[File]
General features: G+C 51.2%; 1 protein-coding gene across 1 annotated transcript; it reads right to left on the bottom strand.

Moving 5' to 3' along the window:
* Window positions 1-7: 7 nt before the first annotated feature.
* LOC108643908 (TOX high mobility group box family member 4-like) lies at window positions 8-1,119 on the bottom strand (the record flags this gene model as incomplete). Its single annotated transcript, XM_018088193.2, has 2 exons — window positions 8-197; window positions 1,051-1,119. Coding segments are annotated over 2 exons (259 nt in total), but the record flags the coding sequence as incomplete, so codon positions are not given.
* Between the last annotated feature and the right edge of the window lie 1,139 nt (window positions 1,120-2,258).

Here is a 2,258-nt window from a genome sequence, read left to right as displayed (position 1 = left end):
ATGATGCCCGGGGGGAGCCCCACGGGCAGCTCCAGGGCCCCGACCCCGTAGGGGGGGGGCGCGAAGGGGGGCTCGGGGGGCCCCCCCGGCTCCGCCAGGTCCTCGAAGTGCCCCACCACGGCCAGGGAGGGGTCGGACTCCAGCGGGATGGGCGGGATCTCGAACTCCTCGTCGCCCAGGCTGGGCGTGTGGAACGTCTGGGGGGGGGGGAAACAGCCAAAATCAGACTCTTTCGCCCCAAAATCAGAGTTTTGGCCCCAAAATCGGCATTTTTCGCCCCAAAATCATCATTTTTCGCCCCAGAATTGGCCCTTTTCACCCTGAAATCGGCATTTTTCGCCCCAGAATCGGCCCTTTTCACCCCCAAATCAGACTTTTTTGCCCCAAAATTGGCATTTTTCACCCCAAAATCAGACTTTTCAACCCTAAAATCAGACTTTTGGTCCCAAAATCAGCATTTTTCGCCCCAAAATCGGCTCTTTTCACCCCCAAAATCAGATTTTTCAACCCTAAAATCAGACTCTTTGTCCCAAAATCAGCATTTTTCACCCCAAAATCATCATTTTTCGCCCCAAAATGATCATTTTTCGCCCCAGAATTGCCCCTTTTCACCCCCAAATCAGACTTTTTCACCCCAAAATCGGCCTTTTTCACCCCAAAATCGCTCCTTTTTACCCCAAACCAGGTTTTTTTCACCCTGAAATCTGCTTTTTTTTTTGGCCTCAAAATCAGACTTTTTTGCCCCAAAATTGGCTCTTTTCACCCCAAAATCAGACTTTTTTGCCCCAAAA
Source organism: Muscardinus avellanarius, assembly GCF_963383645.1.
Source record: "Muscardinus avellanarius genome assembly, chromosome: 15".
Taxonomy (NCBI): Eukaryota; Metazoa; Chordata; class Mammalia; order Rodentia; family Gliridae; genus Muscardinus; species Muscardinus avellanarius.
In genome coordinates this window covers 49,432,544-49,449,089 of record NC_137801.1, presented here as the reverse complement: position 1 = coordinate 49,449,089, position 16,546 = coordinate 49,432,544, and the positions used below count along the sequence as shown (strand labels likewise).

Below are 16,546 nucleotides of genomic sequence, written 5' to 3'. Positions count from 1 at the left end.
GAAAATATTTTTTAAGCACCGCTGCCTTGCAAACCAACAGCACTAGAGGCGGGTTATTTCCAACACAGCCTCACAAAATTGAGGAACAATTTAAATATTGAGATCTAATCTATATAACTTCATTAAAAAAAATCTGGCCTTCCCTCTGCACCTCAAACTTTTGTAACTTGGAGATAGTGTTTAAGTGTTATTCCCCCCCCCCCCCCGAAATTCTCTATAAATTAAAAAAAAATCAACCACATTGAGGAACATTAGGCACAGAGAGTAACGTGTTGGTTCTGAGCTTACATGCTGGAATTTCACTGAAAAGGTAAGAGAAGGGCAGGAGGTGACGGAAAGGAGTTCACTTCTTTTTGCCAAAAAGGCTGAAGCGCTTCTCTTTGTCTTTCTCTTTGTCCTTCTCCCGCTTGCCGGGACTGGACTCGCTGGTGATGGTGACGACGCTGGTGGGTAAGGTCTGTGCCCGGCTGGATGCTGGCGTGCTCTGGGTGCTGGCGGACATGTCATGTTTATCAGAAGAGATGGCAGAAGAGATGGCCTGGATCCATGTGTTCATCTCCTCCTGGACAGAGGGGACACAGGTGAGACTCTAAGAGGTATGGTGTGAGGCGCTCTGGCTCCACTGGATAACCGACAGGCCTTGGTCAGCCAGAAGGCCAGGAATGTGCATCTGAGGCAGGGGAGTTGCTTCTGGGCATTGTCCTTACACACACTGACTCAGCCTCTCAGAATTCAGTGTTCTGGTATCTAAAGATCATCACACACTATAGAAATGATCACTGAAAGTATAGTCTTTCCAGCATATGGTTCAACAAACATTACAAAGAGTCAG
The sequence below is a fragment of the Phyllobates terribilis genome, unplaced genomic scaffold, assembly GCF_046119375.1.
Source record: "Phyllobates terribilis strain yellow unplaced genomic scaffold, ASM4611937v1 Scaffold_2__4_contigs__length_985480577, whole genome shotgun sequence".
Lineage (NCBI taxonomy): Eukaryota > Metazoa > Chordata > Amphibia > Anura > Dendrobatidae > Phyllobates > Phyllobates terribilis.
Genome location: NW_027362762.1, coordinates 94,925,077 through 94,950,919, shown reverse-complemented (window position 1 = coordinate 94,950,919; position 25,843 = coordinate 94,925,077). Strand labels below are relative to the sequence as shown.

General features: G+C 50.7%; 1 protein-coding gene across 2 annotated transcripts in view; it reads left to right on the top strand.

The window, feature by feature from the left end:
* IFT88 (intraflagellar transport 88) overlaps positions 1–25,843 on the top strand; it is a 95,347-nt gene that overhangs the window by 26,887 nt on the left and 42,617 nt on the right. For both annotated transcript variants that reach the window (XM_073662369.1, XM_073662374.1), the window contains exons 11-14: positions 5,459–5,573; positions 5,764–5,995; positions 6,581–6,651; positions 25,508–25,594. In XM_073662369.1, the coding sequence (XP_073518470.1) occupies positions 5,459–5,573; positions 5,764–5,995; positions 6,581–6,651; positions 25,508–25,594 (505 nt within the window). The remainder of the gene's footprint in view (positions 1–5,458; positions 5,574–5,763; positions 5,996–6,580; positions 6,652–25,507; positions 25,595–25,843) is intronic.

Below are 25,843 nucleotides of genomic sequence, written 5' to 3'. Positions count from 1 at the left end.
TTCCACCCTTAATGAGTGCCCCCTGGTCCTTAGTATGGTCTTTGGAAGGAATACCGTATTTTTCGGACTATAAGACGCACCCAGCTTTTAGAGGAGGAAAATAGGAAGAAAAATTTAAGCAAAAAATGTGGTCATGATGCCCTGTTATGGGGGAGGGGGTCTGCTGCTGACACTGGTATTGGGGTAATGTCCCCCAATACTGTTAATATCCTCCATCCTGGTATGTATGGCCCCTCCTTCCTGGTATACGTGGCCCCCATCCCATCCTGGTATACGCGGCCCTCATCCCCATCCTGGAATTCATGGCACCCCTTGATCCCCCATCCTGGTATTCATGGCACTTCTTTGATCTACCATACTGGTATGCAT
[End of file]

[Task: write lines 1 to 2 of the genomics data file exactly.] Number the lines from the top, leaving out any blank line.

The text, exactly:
General features: G+C 51.2%; 1 protein-coding gene across 1 annotated transcript; it reads right to left on the bottom strand.

Moving 5' to 3' along the window: